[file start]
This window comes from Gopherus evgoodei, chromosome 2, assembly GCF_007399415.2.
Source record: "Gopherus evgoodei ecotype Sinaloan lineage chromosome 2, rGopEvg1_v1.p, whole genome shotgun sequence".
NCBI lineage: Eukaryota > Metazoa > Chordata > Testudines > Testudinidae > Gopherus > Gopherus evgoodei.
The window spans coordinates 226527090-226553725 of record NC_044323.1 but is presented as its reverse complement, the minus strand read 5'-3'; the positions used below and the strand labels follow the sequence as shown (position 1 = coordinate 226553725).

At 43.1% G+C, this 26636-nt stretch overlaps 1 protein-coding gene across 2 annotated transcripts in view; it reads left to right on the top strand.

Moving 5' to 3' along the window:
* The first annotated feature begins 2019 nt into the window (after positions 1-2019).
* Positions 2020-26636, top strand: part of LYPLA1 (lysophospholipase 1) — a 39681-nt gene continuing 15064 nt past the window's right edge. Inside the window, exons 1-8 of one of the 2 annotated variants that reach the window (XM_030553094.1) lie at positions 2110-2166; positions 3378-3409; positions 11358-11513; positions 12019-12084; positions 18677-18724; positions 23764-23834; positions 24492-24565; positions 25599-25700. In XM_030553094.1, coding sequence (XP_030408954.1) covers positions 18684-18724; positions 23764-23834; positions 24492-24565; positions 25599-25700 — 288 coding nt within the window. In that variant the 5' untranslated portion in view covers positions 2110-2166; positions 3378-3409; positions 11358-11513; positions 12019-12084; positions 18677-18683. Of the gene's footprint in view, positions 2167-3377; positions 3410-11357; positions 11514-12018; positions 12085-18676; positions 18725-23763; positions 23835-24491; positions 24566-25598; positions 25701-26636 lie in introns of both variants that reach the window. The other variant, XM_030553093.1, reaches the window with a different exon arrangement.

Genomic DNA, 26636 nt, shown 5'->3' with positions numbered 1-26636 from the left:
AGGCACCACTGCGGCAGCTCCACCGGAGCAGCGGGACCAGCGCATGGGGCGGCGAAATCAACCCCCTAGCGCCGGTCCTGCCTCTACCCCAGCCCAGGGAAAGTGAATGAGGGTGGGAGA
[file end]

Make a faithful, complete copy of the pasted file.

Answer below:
This window comes from Gopherus evgoodei, chromosome 2, assembly GCF_007399415.2.
Source record: "Gopherus evgoodei ecotype Sinaloan lineage chromosome 2, rGopEvg1_v1.p, whole genome shotgun sequence".
NCBI lineage: Eukaryota > Metazoa > Chordata > Testudines > Testudinidae > Gopherus > Gopherus evgoodei.
The window spans coordinates 226527090-226553725 of record NC_044323.1 but is presented as its reverse complement, the minus strand read 5'-3'; the positions used below and the strand labels follow the sequence as shown (position 1 = coordinate 226553725).

At 43.1% G+C, this 26636-nt stretch overlaps 1 protein-coding gene across 2 annotated transcripts in view; it reads left to right on the top strand.

Moving 5' to 3' along the window:
* The first annotated feature begins 2019 nt into the window (after positions 1-2019).
* Positions 2020-26636, top strand: part of LYPLA1 (lysophospholipase 1) — a 39681-nt gene continuing 15064 nt past the window's right edge. Inside the window, exons 1-8 of one of the 2 annotated variants that reach the window (XM_030553094.1) lie at positions 2110-2166; positions 3378-3409; positions 11358-11513; positions 12019-12084; positions 18677-18724; positions 23764-23834; positions 24492-24565; positions 25599-25700. In XM_030553094.1, coding sequence (XP_030408954.1) covers positions 18684-18724; positions 23764-23834; positions 24492-24565; positions 25599-25700 — 288 coding nt within the window. In that variant the 5' untranslated portion in view covers positions 2110-2166; positions 3378-3409; positions 11358-11513; positions 12019-12084; positions 18677-18683. Of the gene's footprint in view, positions 2167-3377; positions 3410-11357; positions 11514-12018; positions 12085-18676; positions 18725-23763; positions 23835-24491; positions 24566-25598; positions 25701-26636 lie in introns of both variants that reach the window. The other variant, XM_030553093.1, reaches the window with a different exon arrangement.

Genomic DNA, 26636 nt, shown 5'->3' with positions numbered 1-26636 from the left:
AGGCACCACTGCGGCAGCTCCACCGGAGCAGCGGGACCAGCGCATGGGGCGGCGAAATCAACCCCCTAGCGCCGGTCCTGCCTCTACCCCAGCCCAGGGAAAGTGAATGAGGGTGGGAGA